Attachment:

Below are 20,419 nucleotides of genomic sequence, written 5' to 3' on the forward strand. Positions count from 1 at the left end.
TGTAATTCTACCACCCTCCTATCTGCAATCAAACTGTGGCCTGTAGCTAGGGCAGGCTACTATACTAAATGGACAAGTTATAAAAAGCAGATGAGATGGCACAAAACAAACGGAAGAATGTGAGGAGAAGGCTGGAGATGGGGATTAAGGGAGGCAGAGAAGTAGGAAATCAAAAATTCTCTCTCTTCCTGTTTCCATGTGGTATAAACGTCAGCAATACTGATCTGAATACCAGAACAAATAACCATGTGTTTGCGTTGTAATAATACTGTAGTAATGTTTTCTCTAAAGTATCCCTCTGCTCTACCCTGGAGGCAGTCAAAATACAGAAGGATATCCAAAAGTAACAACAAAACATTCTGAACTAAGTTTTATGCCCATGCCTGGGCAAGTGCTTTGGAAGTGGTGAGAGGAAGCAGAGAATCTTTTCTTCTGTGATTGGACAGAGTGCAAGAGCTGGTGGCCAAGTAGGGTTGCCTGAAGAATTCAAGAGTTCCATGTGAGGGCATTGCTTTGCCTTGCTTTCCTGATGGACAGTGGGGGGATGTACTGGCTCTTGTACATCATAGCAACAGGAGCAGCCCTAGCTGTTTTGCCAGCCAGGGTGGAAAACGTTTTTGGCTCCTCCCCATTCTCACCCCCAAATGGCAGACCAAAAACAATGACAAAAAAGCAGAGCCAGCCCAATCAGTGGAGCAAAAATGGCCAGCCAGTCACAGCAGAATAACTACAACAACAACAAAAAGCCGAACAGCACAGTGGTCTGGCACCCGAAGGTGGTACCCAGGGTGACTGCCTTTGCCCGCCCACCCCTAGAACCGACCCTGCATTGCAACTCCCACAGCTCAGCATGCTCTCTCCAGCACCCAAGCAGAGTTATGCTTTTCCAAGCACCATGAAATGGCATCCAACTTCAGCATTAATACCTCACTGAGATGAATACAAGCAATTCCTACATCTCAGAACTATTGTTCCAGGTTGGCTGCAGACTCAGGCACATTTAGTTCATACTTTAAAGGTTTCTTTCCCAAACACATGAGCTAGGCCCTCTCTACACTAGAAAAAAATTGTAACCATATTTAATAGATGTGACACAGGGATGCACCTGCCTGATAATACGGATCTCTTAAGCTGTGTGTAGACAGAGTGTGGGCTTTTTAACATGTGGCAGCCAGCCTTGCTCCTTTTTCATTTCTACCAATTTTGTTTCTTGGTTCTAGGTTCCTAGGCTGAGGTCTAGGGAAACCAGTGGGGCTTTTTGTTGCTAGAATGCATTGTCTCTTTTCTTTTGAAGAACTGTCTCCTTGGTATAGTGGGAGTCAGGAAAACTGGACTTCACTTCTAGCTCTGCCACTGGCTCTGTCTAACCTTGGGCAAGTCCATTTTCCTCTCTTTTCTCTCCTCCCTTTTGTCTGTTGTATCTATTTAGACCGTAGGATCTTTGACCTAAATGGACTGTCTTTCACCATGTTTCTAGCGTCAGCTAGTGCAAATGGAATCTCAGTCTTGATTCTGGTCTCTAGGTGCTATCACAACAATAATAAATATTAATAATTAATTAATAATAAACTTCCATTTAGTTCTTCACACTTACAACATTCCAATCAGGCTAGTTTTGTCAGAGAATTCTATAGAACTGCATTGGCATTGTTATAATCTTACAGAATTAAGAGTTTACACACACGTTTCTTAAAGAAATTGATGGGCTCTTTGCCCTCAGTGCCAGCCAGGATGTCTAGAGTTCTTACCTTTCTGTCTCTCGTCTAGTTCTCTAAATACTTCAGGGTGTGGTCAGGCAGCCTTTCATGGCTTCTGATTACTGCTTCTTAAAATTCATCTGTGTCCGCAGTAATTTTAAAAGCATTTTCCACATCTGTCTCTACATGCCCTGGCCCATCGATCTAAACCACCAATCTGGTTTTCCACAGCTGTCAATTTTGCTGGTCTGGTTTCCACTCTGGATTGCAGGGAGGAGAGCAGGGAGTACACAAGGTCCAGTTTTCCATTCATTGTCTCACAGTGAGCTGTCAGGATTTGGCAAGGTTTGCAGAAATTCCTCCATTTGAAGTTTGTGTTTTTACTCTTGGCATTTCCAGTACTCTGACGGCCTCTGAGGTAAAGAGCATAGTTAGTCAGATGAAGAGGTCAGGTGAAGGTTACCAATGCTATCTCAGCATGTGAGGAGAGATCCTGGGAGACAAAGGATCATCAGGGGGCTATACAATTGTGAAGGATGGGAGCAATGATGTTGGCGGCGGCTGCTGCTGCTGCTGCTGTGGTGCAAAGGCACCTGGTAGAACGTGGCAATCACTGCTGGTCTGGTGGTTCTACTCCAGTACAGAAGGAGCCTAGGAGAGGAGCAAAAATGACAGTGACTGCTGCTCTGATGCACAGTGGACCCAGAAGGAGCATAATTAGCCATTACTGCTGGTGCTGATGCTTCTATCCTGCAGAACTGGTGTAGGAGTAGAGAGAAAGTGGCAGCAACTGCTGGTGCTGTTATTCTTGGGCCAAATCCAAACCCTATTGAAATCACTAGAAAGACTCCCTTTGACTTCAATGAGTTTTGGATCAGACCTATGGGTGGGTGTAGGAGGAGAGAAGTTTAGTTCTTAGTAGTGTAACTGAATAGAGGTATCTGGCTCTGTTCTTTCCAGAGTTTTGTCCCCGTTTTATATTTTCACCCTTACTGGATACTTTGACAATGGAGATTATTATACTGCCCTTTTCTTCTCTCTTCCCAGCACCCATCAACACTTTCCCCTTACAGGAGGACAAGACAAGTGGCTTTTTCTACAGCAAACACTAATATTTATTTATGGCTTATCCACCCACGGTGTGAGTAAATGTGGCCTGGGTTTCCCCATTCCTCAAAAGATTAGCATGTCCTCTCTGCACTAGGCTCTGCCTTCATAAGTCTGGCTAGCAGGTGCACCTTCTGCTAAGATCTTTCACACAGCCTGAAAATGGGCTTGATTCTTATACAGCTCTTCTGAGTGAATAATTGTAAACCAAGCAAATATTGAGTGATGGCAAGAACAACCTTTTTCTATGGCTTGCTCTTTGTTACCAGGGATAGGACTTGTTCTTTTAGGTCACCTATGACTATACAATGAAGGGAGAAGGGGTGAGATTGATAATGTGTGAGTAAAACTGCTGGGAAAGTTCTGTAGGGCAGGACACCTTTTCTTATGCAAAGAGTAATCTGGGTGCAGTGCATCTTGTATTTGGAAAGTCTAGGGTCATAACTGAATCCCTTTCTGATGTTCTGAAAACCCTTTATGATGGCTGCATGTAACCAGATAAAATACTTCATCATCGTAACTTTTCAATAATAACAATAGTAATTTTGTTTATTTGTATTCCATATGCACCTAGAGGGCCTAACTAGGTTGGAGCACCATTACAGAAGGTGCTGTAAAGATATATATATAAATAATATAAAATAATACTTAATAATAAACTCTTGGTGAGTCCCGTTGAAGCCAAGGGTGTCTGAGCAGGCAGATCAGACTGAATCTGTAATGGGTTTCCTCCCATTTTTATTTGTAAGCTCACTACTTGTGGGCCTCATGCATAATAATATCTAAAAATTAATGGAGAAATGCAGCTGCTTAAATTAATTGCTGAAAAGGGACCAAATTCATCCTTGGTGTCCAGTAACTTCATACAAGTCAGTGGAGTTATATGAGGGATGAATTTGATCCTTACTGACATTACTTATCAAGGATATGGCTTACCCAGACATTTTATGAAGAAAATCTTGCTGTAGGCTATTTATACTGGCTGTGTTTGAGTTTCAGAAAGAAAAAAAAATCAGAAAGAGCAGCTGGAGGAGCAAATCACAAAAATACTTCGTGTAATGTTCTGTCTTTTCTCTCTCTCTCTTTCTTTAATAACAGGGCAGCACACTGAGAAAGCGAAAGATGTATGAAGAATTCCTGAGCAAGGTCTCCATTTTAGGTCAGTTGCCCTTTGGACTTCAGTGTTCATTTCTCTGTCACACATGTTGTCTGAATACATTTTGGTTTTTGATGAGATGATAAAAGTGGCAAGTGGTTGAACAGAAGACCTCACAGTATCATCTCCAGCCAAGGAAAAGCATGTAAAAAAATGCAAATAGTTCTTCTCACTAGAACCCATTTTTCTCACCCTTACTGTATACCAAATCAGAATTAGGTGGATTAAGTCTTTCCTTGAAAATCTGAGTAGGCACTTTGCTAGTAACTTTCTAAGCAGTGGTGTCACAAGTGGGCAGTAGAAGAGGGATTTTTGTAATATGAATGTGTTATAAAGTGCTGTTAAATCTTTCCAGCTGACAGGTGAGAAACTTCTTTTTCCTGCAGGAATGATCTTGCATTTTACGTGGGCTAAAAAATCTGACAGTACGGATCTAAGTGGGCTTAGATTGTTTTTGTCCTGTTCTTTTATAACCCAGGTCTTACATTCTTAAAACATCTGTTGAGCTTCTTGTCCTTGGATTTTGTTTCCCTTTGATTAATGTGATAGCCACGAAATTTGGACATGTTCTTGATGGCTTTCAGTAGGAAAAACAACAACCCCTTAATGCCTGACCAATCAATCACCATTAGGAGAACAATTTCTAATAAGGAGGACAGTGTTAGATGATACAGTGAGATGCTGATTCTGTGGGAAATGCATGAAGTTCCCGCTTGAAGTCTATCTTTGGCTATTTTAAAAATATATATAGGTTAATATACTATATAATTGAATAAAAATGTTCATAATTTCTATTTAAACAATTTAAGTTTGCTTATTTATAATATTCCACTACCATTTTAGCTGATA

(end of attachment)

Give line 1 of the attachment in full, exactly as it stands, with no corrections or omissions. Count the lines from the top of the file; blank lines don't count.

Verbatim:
Below are 20,419 nucleotides of genomic sequence, written 5' to 3' on the forward strand. Positions count from 1 at the left end.